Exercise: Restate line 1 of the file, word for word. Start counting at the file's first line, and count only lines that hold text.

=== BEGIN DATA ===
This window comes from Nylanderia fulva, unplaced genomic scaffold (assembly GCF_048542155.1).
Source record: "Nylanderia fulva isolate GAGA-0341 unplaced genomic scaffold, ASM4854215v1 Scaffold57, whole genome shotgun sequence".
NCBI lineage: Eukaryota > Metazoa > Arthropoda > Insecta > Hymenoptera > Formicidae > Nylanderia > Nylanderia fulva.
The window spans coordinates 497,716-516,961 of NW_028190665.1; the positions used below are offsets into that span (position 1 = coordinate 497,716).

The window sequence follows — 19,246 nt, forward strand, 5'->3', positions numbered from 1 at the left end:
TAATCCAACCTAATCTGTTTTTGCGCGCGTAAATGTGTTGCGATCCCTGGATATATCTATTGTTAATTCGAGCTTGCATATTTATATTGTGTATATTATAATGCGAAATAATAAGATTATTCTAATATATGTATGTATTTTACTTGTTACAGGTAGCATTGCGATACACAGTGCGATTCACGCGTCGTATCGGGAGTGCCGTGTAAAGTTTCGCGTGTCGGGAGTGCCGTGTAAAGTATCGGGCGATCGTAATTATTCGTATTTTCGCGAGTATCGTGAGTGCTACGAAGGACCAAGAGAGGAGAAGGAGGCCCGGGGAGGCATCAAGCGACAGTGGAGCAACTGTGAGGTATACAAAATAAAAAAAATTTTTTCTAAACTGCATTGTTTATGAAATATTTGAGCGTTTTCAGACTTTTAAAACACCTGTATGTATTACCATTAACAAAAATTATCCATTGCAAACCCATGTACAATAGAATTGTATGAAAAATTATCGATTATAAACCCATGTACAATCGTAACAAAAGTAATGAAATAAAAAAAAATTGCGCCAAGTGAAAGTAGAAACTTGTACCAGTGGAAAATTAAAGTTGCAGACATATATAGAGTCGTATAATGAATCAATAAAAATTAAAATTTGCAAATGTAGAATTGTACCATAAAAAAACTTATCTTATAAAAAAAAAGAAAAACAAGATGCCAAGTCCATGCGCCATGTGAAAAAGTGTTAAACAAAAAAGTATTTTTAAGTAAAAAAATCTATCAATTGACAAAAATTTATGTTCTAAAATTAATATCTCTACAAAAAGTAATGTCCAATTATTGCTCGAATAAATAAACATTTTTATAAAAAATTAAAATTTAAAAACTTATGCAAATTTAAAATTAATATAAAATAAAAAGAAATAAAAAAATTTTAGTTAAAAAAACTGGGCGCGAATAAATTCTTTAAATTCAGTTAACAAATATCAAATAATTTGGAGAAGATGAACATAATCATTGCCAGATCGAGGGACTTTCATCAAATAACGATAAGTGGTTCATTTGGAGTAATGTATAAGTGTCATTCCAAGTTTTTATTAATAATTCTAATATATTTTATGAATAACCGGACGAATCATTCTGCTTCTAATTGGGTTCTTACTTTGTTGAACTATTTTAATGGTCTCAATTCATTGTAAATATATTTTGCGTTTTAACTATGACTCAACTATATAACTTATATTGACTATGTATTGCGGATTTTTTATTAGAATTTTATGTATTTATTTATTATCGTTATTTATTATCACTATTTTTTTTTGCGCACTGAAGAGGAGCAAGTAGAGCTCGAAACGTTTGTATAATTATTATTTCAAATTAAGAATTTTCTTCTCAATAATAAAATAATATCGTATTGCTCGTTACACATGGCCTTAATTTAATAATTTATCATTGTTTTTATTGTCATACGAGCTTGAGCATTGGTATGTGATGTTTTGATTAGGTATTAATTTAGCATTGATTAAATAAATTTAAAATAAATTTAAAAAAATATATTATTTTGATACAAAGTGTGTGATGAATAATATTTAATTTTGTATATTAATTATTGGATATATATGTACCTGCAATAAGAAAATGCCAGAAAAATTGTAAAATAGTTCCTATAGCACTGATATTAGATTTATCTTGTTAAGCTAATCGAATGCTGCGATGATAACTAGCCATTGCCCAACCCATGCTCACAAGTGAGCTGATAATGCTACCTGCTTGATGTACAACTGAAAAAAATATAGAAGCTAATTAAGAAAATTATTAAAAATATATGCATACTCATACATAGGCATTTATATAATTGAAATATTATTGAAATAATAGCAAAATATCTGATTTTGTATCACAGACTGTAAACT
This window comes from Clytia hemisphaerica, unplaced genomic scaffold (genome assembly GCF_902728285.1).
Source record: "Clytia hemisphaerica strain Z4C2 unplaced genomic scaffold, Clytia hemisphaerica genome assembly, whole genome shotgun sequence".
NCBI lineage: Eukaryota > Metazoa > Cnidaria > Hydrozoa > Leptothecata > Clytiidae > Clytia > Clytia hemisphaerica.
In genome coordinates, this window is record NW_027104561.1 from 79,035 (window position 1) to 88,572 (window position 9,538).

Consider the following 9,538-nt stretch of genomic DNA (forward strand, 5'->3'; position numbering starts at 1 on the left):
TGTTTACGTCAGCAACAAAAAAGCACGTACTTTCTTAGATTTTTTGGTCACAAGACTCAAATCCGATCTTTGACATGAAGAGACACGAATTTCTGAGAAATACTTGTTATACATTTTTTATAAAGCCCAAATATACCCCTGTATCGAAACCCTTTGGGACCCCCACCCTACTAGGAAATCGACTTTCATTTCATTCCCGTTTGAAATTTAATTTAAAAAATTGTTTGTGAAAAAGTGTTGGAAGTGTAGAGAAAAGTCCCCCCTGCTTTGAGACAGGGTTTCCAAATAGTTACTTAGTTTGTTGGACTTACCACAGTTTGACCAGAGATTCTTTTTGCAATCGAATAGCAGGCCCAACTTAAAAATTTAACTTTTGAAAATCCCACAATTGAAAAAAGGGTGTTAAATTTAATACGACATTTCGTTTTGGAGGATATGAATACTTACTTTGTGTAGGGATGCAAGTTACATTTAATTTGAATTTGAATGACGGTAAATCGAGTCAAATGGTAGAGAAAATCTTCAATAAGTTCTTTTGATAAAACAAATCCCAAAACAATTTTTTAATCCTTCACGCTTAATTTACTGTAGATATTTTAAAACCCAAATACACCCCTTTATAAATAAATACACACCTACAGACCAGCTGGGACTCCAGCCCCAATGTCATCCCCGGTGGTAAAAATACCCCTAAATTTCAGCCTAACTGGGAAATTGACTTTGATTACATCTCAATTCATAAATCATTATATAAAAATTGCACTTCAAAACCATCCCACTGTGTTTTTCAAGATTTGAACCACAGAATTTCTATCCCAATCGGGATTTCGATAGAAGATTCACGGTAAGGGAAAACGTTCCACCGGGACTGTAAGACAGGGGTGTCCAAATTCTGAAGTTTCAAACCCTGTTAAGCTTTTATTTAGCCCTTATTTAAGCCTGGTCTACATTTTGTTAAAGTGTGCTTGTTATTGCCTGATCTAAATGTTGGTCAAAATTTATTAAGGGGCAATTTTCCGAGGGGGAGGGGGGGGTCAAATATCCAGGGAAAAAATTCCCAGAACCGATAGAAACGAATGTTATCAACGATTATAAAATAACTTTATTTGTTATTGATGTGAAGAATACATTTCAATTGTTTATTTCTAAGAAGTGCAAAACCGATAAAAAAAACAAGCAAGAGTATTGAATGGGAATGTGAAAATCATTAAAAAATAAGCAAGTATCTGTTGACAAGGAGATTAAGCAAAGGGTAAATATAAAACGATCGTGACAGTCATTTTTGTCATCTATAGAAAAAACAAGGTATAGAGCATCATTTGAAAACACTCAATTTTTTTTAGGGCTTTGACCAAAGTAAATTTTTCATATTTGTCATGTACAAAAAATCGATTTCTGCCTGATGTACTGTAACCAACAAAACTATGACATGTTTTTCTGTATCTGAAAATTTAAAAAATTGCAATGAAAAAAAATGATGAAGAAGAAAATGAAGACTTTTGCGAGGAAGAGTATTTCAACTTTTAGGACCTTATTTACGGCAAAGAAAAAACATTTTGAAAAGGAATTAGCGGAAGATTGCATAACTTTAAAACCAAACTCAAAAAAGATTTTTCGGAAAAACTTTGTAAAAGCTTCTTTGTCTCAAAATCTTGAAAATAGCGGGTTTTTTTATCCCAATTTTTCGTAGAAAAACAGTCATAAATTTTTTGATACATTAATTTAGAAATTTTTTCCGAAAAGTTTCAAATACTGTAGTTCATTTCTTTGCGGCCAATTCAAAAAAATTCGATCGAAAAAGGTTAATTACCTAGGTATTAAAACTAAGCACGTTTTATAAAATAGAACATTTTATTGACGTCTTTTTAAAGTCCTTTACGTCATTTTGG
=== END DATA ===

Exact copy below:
This window comes from Nylanderia fulva, unplaced genomic scaffold (assembly GCF_048542155.1).